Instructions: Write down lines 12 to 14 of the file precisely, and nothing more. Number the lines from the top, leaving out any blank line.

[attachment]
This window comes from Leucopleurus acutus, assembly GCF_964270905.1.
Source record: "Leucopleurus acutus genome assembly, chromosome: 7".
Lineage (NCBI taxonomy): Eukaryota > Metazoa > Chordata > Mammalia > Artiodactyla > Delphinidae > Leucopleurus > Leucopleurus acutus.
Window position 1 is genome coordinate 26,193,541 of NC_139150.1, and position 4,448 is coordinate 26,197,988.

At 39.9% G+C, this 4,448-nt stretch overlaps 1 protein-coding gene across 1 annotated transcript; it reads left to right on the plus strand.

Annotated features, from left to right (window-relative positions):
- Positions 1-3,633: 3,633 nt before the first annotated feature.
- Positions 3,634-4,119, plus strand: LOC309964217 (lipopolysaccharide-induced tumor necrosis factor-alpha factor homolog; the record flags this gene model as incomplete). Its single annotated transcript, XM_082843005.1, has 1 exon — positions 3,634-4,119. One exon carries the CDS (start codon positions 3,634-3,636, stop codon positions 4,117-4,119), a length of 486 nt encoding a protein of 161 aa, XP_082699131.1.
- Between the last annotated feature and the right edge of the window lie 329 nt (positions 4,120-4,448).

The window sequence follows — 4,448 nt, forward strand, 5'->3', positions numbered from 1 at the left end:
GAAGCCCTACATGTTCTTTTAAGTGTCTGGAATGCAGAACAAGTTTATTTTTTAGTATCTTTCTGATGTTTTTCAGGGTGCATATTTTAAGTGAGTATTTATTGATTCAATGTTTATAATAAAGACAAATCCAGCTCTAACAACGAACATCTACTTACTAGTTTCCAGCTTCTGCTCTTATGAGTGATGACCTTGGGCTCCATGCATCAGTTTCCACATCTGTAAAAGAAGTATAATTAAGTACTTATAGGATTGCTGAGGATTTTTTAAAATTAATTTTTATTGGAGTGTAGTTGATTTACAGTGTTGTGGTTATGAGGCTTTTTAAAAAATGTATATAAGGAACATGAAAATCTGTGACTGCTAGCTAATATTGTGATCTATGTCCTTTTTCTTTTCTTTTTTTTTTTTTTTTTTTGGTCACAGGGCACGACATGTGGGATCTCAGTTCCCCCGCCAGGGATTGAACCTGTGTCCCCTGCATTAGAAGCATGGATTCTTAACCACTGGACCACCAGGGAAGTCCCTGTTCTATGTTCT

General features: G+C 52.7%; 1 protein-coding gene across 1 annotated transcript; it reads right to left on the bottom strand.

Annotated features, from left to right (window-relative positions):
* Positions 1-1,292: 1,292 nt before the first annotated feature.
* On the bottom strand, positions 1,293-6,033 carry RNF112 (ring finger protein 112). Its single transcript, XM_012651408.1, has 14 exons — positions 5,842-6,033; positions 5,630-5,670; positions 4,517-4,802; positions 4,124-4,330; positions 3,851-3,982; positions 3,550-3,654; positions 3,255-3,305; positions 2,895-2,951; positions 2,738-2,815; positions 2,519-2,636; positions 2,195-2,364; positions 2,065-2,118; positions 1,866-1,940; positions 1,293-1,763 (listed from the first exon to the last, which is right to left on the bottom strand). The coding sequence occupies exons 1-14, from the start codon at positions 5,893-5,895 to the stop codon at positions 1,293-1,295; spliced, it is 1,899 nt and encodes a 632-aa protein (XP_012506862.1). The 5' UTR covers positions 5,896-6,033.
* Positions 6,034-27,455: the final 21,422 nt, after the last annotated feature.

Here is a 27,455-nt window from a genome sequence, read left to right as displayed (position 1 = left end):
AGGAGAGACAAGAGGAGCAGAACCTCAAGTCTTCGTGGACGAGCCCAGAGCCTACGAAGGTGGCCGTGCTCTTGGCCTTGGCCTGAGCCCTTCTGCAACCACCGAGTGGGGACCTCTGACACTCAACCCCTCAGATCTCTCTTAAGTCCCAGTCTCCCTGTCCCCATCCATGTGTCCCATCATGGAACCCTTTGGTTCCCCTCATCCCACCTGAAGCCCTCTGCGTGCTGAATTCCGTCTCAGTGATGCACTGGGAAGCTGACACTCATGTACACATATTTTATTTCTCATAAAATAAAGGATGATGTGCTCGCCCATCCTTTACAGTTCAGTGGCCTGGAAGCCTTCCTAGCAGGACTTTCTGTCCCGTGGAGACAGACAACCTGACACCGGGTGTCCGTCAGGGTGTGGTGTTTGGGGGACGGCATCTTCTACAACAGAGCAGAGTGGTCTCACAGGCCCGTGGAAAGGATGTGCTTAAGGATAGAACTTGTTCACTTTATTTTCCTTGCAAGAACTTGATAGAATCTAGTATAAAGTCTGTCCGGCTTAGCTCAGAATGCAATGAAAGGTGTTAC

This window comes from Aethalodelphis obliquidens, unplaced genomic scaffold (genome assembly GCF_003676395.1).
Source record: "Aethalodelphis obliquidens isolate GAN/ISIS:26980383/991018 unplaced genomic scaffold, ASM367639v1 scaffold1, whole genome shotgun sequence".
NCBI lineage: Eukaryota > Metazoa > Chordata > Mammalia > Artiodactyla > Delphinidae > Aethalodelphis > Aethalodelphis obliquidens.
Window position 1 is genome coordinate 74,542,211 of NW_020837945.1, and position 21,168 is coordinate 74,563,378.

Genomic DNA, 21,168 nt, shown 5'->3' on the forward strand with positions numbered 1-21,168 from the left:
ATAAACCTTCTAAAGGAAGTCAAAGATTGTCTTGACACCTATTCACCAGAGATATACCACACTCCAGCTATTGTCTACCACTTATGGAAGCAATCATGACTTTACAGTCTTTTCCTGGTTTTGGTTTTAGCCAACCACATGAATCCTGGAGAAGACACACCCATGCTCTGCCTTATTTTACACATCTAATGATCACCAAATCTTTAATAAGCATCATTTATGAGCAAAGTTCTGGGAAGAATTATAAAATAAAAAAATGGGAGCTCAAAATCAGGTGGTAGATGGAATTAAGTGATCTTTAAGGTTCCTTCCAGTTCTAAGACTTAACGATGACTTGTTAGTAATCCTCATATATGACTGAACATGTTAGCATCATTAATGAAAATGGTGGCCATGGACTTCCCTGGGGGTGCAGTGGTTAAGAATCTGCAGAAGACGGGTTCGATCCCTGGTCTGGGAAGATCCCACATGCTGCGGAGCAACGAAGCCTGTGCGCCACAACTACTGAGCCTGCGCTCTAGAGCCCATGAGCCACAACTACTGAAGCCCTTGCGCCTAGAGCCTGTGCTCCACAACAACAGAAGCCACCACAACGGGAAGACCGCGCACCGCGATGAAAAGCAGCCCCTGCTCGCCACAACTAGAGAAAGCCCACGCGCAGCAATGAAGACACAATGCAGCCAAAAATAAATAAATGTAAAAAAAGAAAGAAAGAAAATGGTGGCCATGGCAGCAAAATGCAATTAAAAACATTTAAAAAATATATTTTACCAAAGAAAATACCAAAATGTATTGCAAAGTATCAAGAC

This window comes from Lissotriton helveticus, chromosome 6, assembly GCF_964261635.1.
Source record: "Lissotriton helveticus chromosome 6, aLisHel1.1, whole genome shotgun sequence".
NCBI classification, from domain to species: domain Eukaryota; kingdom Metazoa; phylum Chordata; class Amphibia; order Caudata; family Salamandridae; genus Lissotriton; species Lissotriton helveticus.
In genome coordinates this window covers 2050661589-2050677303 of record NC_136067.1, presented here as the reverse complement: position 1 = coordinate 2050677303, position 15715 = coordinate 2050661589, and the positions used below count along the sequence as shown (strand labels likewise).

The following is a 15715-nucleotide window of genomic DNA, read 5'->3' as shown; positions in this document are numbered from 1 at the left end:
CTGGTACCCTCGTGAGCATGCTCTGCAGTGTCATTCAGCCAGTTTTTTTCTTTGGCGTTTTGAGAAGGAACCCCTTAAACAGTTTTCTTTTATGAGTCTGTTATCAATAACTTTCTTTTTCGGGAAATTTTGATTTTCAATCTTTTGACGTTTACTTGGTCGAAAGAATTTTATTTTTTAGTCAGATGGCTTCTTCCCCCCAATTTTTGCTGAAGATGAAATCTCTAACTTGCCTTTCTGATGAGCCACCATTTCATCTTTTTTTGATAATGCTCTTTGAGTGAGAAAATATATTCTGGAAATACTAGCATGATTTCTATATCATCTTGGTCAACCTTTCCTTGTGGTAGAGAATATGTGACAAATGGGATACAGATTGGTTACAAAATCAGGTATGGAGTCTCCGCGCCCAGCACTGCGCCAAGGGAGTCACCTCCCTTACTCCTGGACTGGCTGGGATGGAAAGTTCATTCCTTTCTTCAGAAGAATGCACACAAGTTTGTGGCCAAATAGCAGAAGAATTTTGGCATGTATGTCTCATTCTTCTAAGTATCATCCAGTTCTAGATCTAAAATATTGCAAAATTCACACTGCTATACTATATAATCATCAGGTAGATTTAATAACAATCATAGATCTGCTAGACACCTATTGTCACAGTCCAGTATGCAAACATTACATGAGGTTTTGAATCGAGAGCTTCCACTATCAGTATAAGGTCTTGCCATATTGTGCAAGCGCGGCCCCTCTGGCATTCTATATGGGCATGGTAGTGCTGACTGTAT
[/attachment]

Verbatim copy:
General features: G+C 52.7%; 1 protein-coding gene across 1 annotated transcript; it reads right to left on the bottom strand.

Annotated features, from left to right (window-relative positions):
* Positions 1-1,292: 1,292 nt before the first annotated feature.